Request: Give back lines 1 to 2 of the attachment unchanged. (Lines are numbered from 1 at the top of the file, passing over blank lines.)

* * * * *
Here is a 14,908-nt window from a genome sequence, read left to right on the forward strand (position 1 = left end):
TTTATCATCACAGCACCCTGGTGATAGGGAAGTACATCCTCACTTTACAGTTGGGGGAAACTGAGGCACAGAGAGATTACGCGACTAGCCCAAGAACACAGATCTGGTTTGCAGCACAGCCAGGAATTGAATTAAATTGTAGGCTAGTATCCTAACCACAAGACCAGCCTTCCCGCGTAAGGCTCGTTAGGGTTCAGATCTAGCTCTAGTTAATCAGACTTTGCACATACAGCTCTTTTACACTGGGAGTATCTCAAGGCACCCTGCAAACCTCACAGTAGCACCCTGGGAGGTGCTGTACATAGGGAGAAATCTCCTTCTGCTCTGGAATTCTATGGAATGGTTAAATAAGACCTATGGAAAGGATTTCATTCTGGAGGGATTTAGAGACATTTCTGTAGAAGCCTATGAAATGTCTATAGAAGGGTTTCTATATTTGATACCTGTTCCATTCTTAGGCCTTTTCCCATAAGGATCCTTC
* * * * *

Here is a 14,908-nt window from a genome sequence, read left to right on the forward strand (position 1 = left end):
TTTATCATCACAGCACCCTGGTGATAGGGAAGTACATCCTCACTTTACAGTTGGGGGAAACTGAGGCACAGAGAGATTACGCGACTAGCCCAAGAACACAGATCTGGTTTGCAGCACAGCCAGGAATTGAATTAAATTGTAGGCTAGTATCCTAACCACAAGACCAGCCTTCCCGCGTAAGGCTCGTTAGGGTTCAGATCTAGCTCTAGTTAATCAGACTTTGCACATACAGCTCTTTTACACTGGGAGTATCTCAAGGCACCCTGCAAACCTCACAGTAGCACCCTGGGAGGTGCTGTACATAGGGAGAAATCTCCTTCTGCTCTGGAATTCTATGGAATGGTTAAATAAGACCTATGGAAAGGATTTCATTCTGGAGGGATTTAGAGACATTTCTGTAGAAGCCTATGAAATGTCTATAGAAGGGTTTCTATATTTGATACCTGTTCCATTCTTAGGCCTTTTCCCATAAGGATCCTTC